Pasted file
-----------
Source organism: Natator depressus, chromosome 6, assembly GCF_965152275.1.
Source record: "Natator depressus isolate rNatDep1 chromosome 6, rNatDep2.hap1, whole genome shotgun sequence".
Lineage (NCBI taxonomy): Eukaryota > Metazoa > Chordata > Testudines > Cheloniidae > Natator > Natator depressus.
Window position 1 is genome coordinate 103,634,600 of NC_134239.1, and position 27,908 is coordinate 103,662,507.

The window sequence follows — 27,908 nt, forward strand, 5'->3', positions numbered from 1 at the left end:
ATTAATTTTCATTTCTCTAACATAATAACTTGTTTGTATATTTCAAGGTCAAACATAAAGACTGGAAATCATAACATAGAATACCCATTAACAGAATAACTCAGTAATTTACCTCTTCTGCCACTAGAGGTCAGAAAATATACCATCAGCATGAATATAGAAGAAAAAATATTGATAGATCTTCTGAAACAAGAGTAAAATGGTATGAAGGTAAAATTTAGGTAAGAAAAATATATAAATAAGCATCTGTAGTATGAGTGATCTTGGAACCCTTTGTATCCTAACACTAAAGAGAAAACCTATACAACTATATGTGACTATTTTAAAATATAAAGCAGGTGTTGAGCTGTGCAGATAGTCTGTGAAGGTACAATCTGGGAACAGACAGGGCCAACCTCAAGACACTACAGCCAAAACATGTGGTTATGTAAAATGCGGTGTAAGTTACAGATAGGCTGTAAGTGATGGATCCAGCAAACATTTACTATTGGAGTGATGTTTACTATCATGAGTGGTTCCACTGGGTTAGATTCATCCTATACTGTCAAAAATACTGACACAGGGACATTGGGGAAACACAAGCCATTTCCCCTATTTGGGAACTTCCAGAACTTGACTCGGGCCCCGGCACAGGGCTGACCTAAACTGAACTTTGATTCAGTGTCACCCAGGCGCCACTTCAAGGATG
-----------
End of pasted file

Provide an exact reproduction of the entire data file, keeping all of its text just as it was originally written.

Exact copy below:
Source organism: Natator depressus, chromosome 6, assembly GCF_965152275.1.
Source record: "Natator depressus isolate rNatDep1 chromosome 6, rNatDep2.hap1, whole genome shotgun sequence".
Lineage (NCBI taxonomy): Eukaryota > Metazoa > Chordata > Testudines > Cheloniidae > Natator > Natator depressus.
Window position 1 is genome coordinate 103,634,600 of NC_134239.1, and position 27,908 is coordinate 103,662,507.

The window sequence follows — 27,908 nt, forward strand, 5'->3', positions numbered from 1 at the left end:
ATTAATTTTCATTTCTCTAACATAATAACTTGTTTGTATATTTCAAGGTCAAACATAAAGACTGGAAATCATAACATAGAATACCCATTAACAGAATAACTCAGTAATTTACCTCTTCTGCCACTAGAGGTCAGAAAATATACCATCAGCATGAATATAGAAGAAAAAATATTGATAGATCTTCTGAAACAAGAGTAAAATGGTATGAAGGTAAAATTTAGGTAAGAAAAATATATAAATAAGCATCTGTAGTATGAGTGATCTTGGAACCCTTTGTATCCTAACACTAAAGAGAAAACCTATACAACTATATGTGACTATTTTAAAATATAAAGCAGGTGTTGAGCTGTGCAGATAGTCTGTGAAGGTACAATCTGGGAACAGACAGGGCCAACCTCAAGACACTACAGCCAAAACATGTGGTTATGTAAAATGCGGTGTAAGTTACAGATAGGCTGTAAGTGATGGATCCAGCAAACATTTACTATTGGAGTGATGTTTACTATCATGAGTGGTTCCACTGGGTTAGATTCATCCTATACTGTCAAAAATACTGACACAGGGACATTGGGGAAACACAAGCCATTTCCCCTATTTGGGAACTTCCAGAACTTGACTCGGGCCCCGGCACAGGGCTGACCTAAACTGAACTTTGATTCAGTGTCACCCAGGCGCCACTTCAAGGATG